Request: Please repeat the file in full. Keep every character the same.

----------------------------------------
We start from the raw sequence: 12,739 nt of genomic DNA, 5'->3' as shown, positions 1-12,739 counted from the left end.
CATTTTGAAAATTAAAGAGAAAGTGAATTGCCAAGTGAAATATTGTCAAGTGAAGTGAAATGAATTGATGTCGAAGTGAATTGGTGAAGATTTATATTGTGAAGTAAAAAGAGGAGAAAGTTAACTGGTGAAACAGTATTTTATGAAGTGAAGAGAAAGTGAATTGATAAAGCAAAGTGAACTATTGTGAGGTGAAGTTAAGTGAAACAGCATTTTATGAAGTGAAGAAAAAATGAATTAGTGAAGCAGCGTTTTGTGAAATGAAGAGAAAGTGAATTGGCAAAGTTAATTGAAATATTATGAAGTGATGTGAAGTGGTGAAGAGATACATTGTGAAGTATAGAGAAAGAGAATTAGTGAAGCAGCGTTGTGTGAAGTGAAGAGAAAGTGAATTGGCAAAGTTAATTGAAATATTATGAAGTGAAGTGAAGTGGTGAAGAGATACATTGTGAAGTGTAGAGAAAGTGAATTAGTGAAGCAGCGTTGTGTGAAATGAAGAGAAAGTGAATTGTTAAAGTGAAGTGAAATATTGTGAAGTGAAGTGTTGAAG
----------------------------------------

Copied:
We start from the raw sequence: 12,739 nt of genomic DNA, 5'->3' as shown, positions 1-12,739 counted from the left end.
CATTTTGAAAATTAAAGAGAAAGTGAATTGCCAAGTGAAATATTGTCAAGTGAAGTGAAATGAATTGATGTCGAAGTGAATTGGTGAAGATTTATATTGTGAAGTAAAAAGAGGAGAAAGTTAACTGGTGAAACAGTATTTTATGAAGTGAAGAGAAAGTGAATTGATAAAGCAAAGTGAACTATTGTGAGGTGAAGTTAAGTGAAACAGCATTTTATGAAGTGAAGAAAAAATGAATTAGTGAAGCAGCGTTTTGTGAAATGAAGAGAAAGTGAATTGGCAAAGTTAATTGAAATATTATGAAGTGATGTGAAGTGGTGAAGAGATACATTGTGAAGTATAGAGAAAGAGAATTAGTGAAGCAGCGTTGTGTGAAGTGAAGAGAAAGTGAATTGGCAAAGTTAATTGAAATATTATGAAGTGAAGTGAAGTGGTGAAGAGATACATTGTGAAGTGTAGAGAAAGTGAATTAGTGAAGCAGCGTTGTGTGAAATGAAGAGAAAGTGAATTGTTAAAGTGAAGTGAAATATTGTGAAGTGAAGTGTTGAAG